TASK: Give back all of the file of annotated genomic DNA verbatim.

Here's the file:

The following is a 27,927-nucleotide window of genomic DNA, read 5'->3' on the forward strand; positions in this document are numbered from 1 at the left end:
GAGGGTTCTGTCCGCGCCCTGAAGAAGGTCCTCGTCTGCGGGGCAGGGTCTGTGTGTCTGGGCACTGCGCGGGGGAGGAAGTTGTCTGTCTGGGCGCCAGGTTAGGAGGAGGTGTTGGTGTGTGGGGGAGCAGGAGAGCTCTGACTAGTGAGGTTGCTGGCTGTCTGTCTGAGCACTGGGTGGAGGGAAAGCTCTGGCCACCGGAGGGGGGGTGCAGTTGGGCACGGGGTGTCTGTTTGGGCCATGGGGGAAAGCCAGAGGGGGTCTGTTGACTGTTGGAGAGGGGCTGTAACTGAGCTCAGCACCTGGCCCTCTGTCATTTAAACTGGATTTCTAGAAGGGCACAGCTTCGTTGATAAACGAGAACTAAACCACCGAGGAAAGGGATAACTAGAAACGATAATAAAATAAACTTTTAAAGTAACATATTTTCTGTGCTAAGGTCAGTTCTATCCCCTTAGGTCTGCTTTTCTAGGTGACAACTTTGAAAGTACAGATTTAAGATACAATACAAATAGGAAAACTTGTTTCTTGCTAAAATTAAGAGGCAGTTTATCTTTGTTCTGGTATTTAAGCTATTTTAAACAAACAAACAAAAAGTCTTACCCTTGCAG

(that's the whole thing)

The following is a 27,927-nucleotide window of genomic DNA, read 5'->3' on the forward strand; positions in this document are numbered from 1 at the left end:
GAGGGTTCTGTCCGCGCCCTGAAGAAGGTCCTCGTCTGCGGGGCAGGGTCTGTGTGTCTGGGCACTGCGCGGGGGAGGAAGTTGTCTGTCTGGGCGCCAGGTTAGGAGGAGGTGTTGGTGTGTGGGGGAGCAGGAGAGCTCTGACTAGTGAGGTTGCTGGCTGTCTGTCTGAGCACTGGGTGGAGGGAAAGCTCTGGCCACCGGAGGGGGGGTGCAGTTGGGCACGGGGTGTCTGTTTGGGCCATGGGGGAAAGCCAGAGGGGGTCTGTTGACTGTTGGAGAGGGGCTGTAACTGAGCTCAGCACCTGGCCCTCTGTCATTTAAACTGGATTTCTAGAAGGGCACAGCTTCGTTGATAAACGAGAACTAAACCACCGAGGAAAGGGATAACTAGAAACGATAATAAAATAAACTTTTAAAGTAACATATTTTCTGTGCTAAGGTCAGTTCTATCCCCTTAGGTCTGCTTTTCTAGGTGACAACTTTGAAAGTACAGATTTAAGATACAATACAAATAGGAAAACTTGTTTCTTGCTAAAATTAAGAGGCAGTTTATCTTTGTTCTGGTATTTAAGCTATTTTAAACAAACAAACAAAAAGTCTTACCCTTGCAG